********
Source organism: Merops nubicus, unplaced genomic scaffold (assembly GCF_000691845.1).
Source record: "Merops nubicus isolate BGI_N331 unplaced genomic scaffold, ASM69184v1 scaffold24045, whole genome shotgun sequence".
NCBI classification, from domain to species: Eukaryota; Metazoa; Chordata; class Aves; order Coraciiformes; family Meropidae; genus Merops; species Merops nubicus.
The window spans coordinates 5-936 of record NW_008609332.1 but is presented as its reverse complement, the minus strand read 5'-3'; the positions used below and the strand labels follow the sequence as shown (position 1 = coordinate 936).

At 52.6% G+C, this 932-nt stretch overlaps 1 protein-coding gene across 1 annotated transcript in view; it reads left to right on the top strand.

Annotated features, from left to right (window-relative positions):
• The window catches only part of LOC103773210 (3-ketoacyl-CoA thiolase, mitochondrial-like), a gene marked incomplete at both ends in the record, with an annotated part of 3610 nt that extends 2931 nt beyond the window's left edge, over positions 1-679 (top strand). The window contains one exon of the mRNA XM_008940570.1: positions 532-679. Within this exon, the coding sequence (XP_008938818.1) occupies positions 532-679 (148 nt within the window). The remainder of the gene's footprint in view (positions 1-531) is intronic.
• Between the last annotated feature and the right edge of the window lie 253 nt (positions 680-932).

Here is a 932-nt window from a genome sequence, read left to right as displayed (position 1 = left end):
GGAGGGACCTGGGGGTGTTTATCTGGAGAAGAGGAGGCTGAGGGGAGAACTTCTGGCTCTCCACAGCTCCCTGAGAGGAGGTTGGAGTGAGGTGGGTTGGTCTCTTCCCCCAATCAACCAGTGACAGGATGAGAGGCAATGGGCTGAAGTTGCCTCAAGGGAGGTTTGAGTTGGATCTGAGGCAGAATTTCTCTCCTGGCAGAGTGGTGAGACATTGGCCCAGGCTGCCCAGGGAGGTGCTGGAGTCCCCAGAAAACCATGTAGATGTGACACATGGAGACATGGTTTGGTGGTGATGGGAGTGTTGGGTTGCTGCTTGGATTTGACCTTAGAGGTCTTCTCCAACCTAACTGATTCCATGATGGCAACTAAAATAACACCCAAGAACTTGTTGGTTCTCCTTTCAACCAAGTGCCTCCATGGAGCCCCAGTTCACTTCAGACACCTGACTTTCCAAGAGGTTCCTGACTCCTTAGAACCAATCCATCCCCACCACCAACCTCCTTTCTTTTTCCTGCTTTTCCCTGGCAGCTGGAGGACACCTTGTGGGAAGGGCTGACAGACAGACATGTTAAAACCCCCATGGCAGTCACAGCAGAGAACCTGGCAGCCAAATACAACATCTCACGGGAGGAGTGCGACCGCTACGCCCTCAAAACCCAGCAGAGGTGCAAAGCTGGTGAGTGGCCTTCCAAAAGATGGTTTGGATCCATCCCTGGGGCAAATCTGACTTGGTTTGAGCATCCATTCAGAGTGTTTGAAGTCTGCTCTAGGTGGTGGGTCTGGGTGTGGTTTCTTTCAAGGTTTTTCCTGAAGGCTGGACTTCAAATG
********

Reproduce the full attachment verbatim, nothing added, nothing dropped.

Source organism: Merops nubicus, unplaced genomic scaffold (assembly GCF_000691845.1).
Source record: "Merops nubicus isolate BGI_N331 unplaced genomic scaffold, ASM69184v1 scaffold24045, whole genome shotgun sequence".
NCBI classification, from domain to species: Eukaryota; Metazoa; Chordata; class Aves; order Coraciiformes; family Meropidae; genus Merops; species Merops nubicus.
The window spans coordinates 5-936 of record NW_008609332.1 but is presented as its reverse complement, the minus strand read 5'-3'; the positions used below and the strand labels follow the sequence as shown (position 1 = coordinate 936).

At 52.6% G+C, this 932-nt stretch overlaps 1 protein-coding gene across 1 annotated transcript in view; it reads left to right on the top strand.

Annotated features, from left to right (window-relative positions):
• The window catches only part of LOC103773210 (3-ketoacyl-CoA thiolase, mitochondrial-like), a gene marked incomplete at both ends in the record, with an annotated part of 3610 nt that extends 2931 nt beyond the window's left edge, over positions 1-679 (top strand). The window contains one exon of the mRNA XM_008940570.1: positions 532-679. Within this exon, the coding sequence (XP_008938818.1) occupies positions 532-679 (148 nt within the window). The remainder of the gene's footprint in view (positions 1-531) is intronic.
• Between the last annotated feature and the right edge of the window lie 253 nt (positions 680-932).

Here is a 932-nt window from a genome sequence, read left to right as displayed (position 1 = left end):
GGAGGGACCTGGGGGTGTTTATCTGGAGAAGAGGAGGCTGAGGGGAGAACTTCTGGCTCTCCACAGCTCCCTGAGAGGAGGTTGGAGTGAGGTGGGTTGGTCTCTTCCCCCAATCAACCAGTGACAGGATGAGAGGCAATGGGCTGAAGTTGCCTCAAGGGAGGTTTGAGTTGGATCTGAGGCAGAATTTCTCTCCTGGCAGAGTGGTGAGACATTGGCCCAGGCTGCCCAGGGAGGTGCTGGAGTCCCCAGAAAACCATGTAGATGTGACACATGGAGACATGGTTTGGTGGTGATGGGAGTGTTGGGTTGCTGCTTGGATTTGACCTTAGAGGTCTTCTCCAACCTAACTGATTCCATGATGGCAACTAAAATAACACCCAAGAACTTGTTGGTTCTCCTTTCAACCAAGTGCCTCCATGGAGCCCCAGTTCACTTCAGACACCTGACTTTCCAAGAGGTTCCTGACTCCTTAGAACCAATCCATCCCCACCACCAACCTCCTTTCTTTTTCCTGCTTTTCCCTGGCAGCTGGAGGACACCTTGTGGGAAGGGCTGACAGACAGACATGTTAAAACCCCCATGGCAGTCACAGCAGAGAACCTGGCAGCCAAATACAACATCTCACGGGAGGAGTGCGACCGCTACGCCCTCAAAACCCAGCAGAGGTGCAAAGCTGGTGAGTGGCCTTCCAAAAGATGGTTTGGATCCATCCCTGGGGCAAATCTGACTTGGTTTGAGCATCCATTCAGAGTGTTTGAAGTCTGCTCTAGGTGGTGGGTCTGGGTGTGGTTTCTTTCAAGGTTTTTCCTGAAGGCTGGACTTCAAATG